Westerners did not bring Africa prosperity or stability after hundreds of years of colonialist rule there, but left behind prolonged turbulence, inequality, poverty and backwardness. Yet they are now pretending to be concerned about the interests and welfare of African countries and people. They are tirelessly warning their former colonies of a “creeping new colonialism” from China.
But when they overplay the role of a self-appointed patron, they make themselves repulsive. Two recent events illustrate how overzealous Westerners insulted themselves by despising the intelligence and judgment of African people.
One concerned Richard Quest, a renowned CNN anchor and correspondent, interviewed Kenyan President Uhuru Kenyatta on Oct. 26 to mark the first direct flight between Nairobi and New York by Kenyan Airlines.
However, the eight-minute interview video showed nothing about the flight, and instead, the interviewer pestered the interviewee with questions about debt.
The whole process of that Q&A session is an exhibition of Western arrogance and prejudice against African sagacity and confidence.
After the president outlined his chief policy goals for his new presidency, Quest assailed him with a volley of questions about the debts Kenya borrowed.
“You’re raising money; you got a high debt-to-GDP ratio, and the largest creditor is China.” Richard Quest seemed only interested in the debts to China.
Despite the president’s patient explanation that his country borrows money not only from China, but from other countries and international institutions as well including the U.S., and that nothing is different between debts from China and from other sources, as long as they serve the interests of his nation, Quest continued to focus on Chinese money. “Are you comfortable about the increasing burden of debt to China? Isn’t it risky?”
He didn’t attempt to conceal his lack of propriety and demeanor, emphasizing that China’s lending has other purposes and agendas, and that the goals of African countries are inconsistent with China’s goals. “China hopes to include Africa in China’s greater influence,” he argued.
Such an insolent attitude naturally backfired. The assertive president told Quest that, with its own clear position, Kenya would work with willing partners around the world to help it achieve its own socio-economic development agenda. The implicit message was clear: Mind your own business; Africans have their own sense and judgment.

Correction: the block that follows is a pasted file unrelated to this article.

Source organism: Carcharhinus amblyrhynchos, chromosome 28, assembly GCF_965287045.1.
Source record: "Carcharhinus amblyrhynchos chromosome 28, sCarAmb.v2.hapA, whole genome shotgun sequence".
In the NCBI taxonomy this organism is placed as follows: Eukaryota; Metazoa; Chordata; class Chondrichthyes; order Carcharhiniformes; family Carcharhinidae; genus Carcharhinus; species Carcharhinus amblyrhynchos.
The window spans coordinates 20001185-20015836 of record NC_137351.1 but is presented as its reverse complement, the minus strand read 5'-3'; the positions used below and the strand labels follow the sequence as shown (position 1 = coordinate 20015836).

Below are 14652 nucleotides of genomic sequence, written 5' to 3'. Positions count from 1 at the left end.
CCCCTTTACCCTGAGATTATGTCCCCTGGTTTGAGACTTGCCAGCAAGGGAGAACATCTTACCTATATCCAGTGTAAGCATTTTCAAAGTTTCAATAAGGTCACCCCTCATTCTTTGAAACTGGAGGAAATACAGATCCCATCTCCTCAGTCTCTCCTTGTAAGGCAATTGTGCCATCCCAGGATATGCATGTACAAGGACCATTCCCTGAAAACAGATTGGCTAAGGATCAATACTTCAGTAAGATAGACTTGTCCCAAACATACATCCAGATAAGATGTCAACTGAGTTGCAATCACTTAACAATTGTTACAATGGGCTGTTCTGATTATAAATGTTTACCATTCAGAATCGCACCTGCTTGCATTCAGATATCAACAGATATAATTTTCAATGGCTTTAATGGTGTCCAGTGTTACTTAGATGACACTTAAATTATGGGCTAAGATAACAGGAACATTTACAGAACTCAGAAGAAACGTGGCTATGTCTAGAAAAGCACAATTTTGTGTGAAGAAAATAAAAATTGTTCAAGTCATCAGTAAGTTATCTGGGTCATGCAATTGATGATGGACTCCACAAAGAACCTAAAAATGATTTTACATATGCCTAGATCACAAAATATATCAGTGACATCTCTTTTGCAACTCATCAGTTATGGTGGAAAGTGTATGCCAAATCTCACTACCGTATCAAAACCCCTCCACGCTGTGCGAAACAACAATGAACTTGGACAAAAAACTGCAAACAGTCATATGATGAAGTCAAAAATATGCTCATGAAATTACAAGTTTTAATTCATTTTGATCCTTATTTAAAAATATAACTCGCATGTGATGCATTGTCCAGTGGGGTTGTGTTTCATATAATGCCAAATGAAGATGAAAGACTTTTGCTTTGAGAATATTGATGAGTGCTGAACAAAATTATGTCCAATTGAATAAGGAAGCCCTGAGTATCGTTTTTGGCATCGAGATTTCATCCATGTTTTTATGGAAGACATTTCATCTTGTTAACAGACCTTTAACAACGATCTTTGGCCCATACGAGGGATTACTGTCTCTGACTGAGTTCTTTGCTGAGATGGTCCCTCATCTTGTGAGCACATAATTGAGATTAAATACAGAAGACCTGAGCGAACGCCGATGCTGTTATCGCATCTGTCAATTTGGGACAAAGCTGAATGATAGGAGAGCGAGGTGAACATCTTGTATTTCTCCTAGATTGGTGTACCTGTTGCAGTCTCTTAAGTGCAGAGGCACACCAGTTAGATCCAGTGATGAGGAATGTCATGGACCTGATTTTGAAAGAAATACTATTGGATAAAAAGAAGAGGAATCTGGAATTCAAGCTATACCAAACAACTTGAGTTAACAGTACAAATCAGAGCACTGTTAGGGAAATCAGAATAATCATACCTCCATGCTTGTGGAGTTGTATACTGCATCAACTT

The other event involved Norbert Lammert, German Federal Parliament speaker, and Hage Geingob, president of Namibia. During a recent meeting, Lammert “kindly” reminded his host of “increasing Chinese influence” in Namibia.
This apparently displeased the president, who called his guest’s “concerns” “annoying,” because of his assumption that Africans were still children, not mature enough to deal with global powers, or otherwise they would be abused or fooled.
“Please don’t underestimate our intelligence!” countered the president.
A bit of knowledge of Chinese and Western histories and cultures will tell us different stories about Chinese and Western approaches to international exchanges. The Chinese nation, historically an agricultural people, doesn’t have genes of expansion or aggression. They were content with a lifestyle of self-sufficiency and they built the Great Wall to defend external enemies rather than invading other nations to expand their territory like most nomadic peoples did. Their only way to deal with foreign nations is by trading goods. That’s how tea, china and silk found their way around the world.
Famous Chinese navigator Zheng He of the Ming Dynasty made seven heroic voyages to Asia and Africa between 1405 and 1433, which predated the Westerners’ Voyages of Discovery by almost a century. His massive fleet, consisting of over 200 large sailing ships, was the world’s earliest task fleet of similar size. But the real Armada took with it only merchandises and friendship, not conquest or intimidation.
Yet Westerners are notorious for their triumphant discoveries of “the New World” and barbarous conquest of the new-found lands and merciless suppression of the native peoples.
It’s hilarious that some hypocritical Westerners, whose ancestors held an international conference in Berlin on Nov. 15, 1884 attended by 15 Western countries to carve up Africa, today show special interest in the fate of Africans.
Time will prove who are the genuine friends of Africa.
Westerners should respect Africans’ dignity and wisdom to behave more like gentlemen.
(The author is an English tutor and freelance writer.)